Rachel's Reviews > The Glass Castle

The Glass Castle by Jeannette Walls
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's review
Jan 31, 2008

really liked it

"I was sitting in a taxi, wondering if I had overdressed for the evening, when I looked out the window and saw Mom rooting through a dumpster."

Okay, this may be a long one...I knew nothing of this book outside of the title sounding familiar when I picked it up to listen to during data entry. And it took one sentence...only one sentence to know that this was a different kind of book...and to know I wouldn't be able to stop listening to it until the end. Think back to how many books you can say that about.

Because I don't think I could describe the story any better...borrowed from a review on Amazon...."In The Glass Castle, Walls chronicles her upbringing at the hands of eccentric, nomadic parents--Rose Mary, her frustrated-artist mother, and Rex, her brilliant, alcoholic father. To call the elder Walls's childrearing style laissez faire would be putting it mildly. As Rose Mary and Rex, motivated by whims and paranoia, uprooted their kids time and again, the youngsters (Walls, her brother and two sisters) were left largely to their own devices. But while Rex and Rose Mary firmly believed children learned best from their own mistakes, they themselves never seemed to do so, repeating the same disastrous patterns that eventually landed them on the streets. Walls describes in fascinating detail what it was to be a child in this family, from the embarrassing (wearing shoes held together with safety pins; using markers to color her skin in an effort to camouflage holes in her pants) to the horrific (being told, after a creepy uncle pleasured himself in close proximity, that sexual assault is a crime of perception; and being pimped by her father at a bar)."

I think this was an amazing book but I'll be honest and say that about halfway through I really started to get mad. Like I said, I didn't know anything about this book so didn't know it was a memoir. About the time the family gets to West Virginia (where I grew up), was when I started to wonder what exactly was happening. Either this author read every book about WV they could and just threw in the absolute worst stereotypes they could find...and if so, this was making me mad. OR. I started hearing real names and places, real situations and so I grabbed the jacket cover and found out that all this really did happen to this woman. And the anger melted and the fascination and let's face it, horror, came back.

I was looking at reviews and then I was looking at some questions for the reader and one in particular just struck me because it was something i was thinking about the entire way through the book. How long does it take you to come to the conclusion that the parents are 'bad'--or do you? And why this thought crossed my mind was that through the very beginning portion of the book, though on occasion, I had to cock my head and say 'seriously?' to something insane the parents did, I was actually pretty impressed with some of their philosophies. Then you progress to the middle section of the book and it's reversed...you wonder how a child could survive being brought up with these parents, but on occasion, they'd do something actually fairly interesting again and I'd cock my head and say 'really?', before I'd go back to wondering where the hell child welfare was in all this. You can't forget that these kids had to rummage through garbage because of some incredibly selfish things that the parents did and that apparently attempted sexual molestation is simply a 'perception'. But I also couldn't forget that some of the things they tried to teach their kids (dangers of being materialistic for example), are pretty valuable lessons. Just this dichotomy itself is why I say READ IT. And don't just read it...THINK ABOUT IT.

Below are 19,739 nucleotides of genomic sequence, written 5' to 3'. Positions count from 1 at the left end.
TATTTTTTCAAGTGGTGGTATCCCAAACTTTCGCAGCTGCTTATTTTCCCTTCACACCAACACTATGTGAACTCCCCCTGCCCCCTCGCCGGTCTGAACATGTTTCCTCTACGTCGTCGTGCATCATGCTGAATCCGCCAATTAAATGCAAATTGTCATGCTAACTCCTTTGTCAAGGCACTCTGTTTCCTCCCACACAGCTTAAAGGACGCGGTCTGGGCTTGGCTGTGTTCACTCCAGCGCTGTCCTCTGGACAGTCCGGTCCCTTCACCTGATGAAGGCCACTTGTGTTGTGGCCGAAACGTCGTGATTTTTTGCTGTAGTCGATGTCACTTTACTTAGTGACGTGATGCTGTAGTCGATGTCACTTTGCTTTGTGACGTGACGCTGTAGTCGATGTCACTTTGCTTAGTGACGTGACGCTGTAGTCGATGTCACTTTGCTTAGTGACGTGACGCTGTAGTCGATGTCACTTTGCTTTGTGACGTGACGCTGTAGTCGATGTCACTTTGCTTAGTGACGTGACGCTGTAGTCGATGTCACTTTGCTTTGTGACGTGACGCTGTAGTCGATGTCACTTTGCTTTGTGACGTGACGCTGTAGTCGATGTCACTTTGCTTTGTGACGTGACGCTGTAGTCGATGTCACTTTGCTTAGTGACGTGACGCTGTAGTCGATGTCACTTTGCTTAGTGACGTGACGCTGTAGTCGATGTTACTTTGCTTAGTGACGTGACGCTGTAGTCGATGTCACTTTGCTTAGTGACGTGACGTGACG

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Reading Progress

Finished Reading
January 31, 2008 – Shelved

Comments (showing 1-2 of 2) (2 new)

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Sonia Reppe Some people will disagree with you, but I agree. I don't think the parents were bad people. They were pretty sucky parents. They were selfish; the dad was an egoist (too good to hold a regular job), and the mom cared more about her creative life than about taking care of her kids.
There are people like this everywhere—not a large percentage, but still— I don't understand how some of the readers on goodreads claim they "don't believe" that Jeanette Walls is telling the truth. Lots of creative geniuses— artists, musicians, writers, etc— are like this.

message 2: by Janis (new)

Janis Mills I have to say that I was not crazy about this book when I read it the first time. Then I read a personal narrative from one of my 6th grade students who has had a life like the author's life. My student's life is well documented as she is a special ed student with behavior problems. I knew that child's narrative was truly amazing. Then I went back and read the author's narrative again. I heard the author's voice at that point and realized I read a great piece of literature.

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